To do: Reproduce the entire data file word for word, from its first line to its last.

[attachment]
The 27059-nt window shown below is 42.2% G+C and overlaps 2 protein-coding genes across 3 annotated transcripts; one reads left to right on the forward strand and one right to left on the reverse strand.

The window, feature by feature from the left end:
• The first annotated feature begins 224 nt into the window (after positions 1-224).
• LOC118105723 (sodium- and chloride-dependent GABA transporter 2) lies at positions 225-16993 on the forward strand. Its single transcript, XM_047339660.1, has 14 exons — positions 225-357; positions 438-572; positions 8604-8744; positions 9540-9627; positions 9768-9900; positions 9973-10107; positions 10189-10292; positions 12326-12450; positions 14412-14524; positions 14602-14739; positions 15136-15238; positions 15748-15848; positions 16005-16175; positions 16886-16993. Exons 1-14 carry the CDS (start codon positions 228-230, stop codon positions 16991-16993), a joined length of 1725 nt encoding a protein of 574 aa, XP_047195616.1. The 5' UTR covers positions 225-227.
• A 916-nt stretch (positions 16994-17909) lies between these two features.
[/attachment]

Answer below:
The 27059-nt window shown below is 42.2% G+C and overlaps 2 protein-coding genes across 3 annotated transcripts; one reads left to right on the forward strand and one right to left on the reverse strand.

The window, feature by feature from the left end:
• The first annotated feature begins 224 nt into the window (after positions 1-224).
• LOC118105723 (sodium- and chloride-dependent GABA transporter 2) lies at positions 225-16993 on the forward strand. Its single transcript, XM_047339660.1, has 14 exons — positions 225-357; positions 438-572; positions 8604-8744; positions 9540-9627; positions 9768-9900; positions 9973-10107; positions 10189-10292; positions 12326-12450; positions 14412-14524; positions 14602-14739; positions 15136-15238; positions 15748-15848; positions 16005-16175; positions 16886-16993. Exons 1-14 carry the CDS (start codon positions 228-230, stop codon positions 16991-16993), a joined length of 1725 nt encoding a protein of 574 aa, XP_047195616.1. The 5' UTR covers positions 225-227.
• A 916-nt stretch (positions 16994-17909) lies between these two features.